3. Learn to Say No.
Did you know that 35% of parents reported that managing their children's extracurriculars was more stressful than doing their taxes? Kids are overextended these days and the busy schedules are not only costly (cleats, dance recital costumes, long drives to away games), they are also time-consuming. Parents get a lot of mixed messages about parenting. Some sides rave about the positives of unstructured free time for child development and others stress the benefits of structured activities and being well rounded. Like most things in life, moderation is key. Your kid doesn’t have to do every activity/class/sport that comes by, nor do you have to go to every event. Sometimes you have to say no to birthday parties that conflict with family calendars, no to volunteering at events after an exhausting work week, and no to being a chauffeur all the time. Learning you can say no and have more control over your non-working free time will help to get your kids closer to that balance. This is also true of work. Sometimes you can’t work late. Sometimes you can’t take on another project. Women have often been conditioned to be accommodating, piling on requests like a waitress carrying plates. Finding the strength to have boundaries will make a big difference in your work and home life.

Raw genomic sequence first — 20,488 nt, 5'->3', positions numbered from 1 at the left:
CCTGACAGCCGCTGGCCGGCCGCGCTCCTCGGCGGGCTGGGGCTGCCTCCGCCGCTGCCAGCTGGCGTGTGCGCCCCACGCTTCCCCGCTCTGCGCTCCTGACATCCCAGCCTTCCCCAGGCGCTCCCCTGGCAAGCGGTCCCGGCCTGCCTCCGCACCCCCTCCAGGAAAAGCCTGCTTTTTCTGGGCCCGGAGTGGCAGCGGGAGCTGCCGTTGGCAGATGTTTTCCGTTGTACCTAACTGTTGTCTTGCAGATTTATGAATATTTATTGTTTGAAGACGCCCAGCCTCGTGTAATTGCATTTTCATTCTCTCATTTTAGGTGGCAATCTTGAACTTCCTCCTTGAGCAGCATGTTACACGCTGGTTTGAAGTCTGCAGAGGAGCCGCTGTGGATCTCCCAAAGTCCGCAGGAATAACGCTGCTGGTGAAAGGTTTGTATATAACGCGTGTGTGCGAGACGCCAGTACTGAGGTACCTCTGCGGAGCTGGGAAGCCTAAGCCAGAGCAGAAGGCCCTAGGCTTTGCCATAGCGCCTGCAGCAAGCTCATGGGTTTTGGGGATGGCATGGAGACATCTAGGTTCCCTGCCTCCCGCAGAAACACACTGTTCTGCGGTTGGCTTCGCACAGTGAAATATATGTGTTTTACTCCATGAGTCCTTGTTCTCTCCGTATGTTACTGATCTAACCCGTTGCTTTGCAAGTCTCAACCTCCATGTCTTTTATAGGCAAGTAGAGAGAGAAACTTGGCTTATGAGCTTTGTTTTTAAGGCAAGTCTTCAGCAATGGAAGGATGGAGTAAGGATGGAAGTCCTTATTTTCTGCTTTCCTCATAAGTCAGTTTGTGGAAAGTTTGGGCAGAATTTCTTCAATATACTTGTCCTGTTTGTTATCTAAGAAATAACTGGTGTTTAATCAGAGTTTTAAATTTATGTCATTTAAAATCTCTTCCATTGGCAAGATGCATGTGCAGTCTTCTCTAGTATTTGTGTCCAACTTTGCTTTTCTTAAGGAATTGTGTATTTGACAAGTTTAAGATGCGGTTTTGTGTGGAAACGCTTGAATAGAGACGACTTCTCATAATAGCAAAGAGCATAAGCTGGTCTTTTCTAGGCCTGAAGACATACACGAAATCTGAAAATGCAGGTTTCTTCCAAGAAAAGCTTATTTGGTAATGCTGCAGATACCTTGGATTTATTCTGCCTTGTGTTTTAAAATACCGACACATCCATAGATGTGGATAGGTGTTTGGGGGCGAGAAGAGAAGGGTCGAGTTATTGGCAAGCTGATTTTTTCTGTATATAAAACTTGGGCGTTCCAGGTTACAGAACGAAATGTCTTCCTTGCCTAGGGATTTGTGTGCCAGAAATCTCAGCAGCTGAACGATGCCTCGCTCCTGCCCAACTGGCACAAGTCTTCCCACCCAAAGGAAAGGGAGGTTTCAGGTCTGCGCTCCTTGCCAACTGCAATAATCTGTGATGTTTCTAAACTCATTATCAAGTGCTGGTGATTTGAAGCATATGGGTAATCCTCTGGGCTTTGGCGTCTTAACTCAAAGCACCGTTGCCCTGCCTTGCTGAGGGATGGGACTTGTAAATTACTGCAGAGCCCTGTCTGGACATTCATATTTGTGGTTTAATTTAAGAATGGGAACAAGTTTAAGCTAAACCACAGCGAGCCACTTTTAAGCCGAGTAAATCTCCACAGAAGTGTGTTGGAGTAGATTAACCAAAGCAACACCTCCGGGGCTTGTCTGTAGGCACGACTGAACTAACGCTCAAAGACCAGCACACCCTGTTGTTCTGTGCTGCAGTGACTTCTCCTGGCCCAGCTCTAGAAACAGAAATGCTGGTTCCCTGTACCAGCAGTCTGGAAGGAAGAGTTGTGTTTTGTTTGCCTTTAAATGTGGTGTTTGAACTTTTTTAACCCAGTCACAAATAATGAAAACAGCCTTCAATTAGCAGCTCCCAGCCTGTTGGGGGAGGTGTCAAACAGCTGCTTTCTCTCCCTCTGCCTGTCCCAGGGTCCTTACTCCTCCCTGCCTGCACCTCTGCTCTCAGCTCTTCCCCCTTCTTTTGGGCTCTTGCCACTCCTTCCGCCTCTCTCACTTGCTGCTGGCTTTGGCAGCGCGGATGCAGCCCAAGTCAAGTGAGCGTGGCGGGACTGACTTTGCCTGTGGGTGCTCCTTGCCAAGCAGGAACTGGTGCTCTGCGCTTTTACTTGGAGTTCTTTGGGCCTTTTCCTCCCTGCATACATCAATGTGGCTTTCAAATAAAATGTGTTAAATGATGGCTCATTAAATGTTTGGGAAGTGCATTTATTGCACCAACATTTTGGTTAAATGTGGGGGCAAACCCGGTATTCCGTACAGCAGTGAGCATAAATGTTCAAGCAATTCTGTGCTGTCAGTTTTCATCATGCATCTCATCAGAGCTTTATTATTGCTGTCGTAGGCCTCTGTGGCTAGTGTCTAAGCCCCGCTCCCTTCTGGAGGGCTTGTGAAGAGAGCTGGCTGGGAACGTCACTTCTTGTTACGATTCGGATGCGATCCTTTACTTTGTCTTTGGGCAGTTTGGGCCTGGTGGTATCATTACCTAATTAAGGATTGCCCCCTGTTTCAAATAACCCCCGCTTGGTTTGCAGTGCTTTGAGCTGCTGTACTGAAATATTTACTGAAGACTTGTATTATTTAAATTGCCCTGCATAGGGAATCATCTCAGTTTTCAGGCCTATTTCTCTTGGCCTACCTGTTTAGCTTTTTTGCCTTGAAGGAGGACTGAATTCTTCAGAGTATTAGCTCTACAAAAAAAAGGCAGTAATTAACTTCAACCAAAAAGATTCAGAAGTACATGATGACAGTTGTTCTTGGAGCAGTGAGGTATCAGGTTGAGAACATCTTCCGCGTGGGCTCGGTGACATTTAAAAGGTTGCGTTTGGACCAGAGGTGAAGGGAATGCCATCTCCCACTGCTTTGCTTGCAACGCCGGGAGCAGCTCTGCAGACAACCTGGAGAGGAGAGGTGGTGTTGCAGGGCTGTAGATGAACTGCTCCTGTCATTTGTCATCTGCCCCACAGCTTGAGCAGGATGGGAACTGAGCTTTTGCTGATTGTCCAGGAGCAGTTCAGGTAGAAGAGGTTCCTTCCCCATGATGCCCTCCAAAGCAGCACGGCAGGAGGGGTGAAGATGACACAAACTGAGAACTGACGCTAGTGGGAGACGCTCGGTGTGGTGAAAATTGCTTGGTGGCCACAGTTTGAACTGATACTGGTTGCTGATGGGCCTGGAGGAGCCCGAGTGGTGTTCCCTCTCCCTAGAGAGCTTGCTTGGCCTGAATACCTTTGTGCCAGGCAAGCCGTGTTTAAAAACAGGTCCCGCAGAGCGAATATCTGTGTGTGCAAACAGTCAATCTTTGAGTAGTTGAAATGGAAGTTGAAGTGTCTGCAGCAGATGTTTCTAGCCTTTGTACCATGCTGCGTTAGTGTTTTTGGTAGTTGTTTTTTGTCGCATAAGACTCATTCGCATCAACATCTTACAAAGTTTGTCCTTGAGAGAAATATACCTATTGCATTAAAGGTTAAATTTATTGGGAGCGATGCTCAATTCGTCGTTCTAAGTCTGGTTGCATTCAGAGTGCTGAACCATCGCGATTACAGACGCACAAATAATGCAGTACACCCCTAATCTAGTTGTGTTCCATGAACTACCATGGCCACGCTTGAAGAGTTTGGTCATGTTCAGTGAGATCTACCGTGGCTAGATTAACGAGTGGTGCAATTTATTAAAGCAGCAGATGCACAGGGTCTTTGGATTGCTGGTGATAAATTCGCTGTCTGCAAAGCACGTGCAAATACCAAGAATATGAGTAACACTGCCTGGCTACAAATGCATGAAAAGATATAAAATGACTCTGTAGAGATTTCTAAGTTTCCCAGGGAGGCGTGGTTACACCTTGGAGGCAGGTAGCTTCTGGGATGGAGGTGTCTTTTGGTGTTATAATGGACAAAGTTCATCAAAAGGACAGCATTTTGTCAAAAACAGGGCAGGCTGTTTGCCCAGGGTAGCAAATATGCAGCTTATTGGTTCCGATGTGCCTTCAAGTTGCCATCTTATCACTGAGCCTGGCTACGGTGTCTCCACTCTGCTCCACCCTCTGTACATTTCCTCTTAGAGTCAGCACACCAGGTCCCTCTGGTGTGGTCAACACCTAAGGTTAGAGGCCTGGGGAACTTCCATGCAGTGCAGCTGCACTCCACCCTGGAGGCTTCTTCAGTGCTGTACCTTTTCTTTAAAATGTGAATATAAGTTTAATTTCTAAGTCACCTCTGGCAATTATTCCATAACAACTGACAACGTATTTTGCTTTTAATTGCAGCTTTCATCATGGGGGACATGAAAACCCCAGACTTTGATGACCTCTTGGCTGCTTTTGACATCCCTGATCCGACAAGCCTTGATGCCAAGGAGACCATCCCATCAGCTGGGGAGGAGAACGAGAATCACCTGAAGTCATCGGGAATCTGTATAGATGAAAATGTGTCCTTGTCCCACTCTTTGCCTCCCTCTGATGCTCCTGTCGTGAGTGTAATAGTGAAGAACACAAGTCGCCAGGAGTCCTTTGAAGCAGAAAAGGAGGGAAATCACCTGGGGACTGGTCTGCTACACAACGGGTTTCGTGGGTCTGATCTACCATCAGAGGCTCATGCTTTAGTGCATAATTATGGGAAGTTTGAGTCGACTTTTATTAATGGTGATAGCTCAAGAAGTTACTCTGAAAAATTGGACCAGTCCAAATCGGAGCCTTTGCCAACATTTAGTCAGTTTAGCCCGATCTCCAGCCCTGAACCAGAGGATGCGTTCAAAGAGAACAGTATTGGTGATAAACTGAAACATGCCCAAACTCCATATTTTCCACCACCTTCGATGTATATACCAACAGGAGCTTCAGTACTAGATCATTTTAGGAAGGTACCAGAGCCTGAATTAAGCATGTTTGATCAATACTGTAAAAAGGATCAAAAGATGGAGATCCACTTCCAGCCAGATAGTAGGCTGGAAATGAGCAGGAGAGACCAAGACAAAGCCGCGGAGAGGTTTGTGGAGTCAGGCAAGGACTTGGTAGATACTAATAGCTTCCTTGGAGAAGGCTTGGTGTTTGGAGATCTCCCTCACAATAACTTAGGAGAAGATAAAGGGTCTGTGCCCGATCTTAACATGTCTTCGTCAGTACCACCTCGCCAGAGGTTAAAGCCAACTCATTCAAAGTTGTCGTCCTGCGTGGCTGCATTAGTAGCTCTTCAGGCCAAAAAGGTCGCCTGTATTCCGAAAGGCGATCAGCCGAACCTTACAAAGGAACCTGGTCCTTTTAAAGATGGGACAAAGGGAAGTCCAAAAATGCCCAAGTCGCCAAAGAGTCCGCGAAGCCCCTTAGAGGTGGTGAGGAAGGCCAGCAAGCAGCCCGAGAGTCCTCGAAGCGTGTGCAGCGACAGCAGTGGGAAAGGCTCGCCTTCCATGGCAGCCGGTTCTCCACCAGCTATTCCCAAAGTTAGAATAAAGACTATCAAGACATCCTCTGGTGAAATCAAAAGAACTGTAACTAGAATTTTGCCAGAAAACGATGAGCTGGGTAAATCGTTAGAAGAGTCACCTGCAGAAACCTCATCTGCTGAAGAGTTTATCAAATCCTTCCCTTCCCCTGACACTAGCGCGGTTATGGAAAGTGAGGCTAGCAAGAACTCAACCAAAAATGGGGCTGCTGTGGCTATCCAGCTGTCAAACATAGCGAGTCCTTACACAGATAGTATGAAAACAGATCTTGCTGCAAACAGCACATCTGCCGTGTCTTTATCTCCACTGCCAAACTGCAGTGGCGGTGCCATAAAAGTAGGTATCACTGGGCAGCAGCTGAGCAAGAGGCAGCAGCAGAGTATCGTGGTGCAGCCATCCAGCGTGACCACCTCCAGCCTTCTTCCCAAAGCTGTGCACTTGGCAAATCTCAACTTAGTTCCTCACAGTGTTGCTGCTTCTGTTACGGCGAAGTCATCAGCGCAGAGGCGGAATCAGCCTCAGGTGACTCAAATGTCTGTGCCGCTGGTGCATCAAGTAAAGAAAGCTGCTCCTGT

4. Factor Yourself In.
Sometimes it may feel like there is no time in the day for yourself at all. We spend so much time managing other people’s needs, from workplace to home, that it can be hard to remember ourselves in there. But it’s imperative that you always incorporate your needs, just like on an airplane when they tell you to always put your oxygen mask on first. Take little moments, even as short as 30 min a day, to do something nice for yourself. This act can be small, like reading for pleasure before bed, taking a walk, buying fresh flowers, sleeping a little late, or calling a friend to catch up. That is where the life-work balance will come from. It’s the feeling of being part of something and having control beyond managing others’ needs.
About the Author
Kathy Longo brings over 25 years of expertise and experience to Flourish Wealth Management. Kathy is wholly dedicated to improving the life of each client and finds joy in making complex matters simple and easy to understand. She excels at asking the right questions, uncovering new possibilities and implementing the most advantageous strategies for success. Playing such a pivotal role in her clients’ lives remains an honor and a privilege. After earning a degree in Financial Planning and Counseling from Purdue University, she began her career at a small firm in Palatine, Illinois where she worked directly with clients while learning to build a viable, client-centric business. Over the years, she gained extensive knowledge and wisdom working as a wealth manager, financial planner, firm manager and business owner at notable, various sized companies in both Chicago and Minneapolis.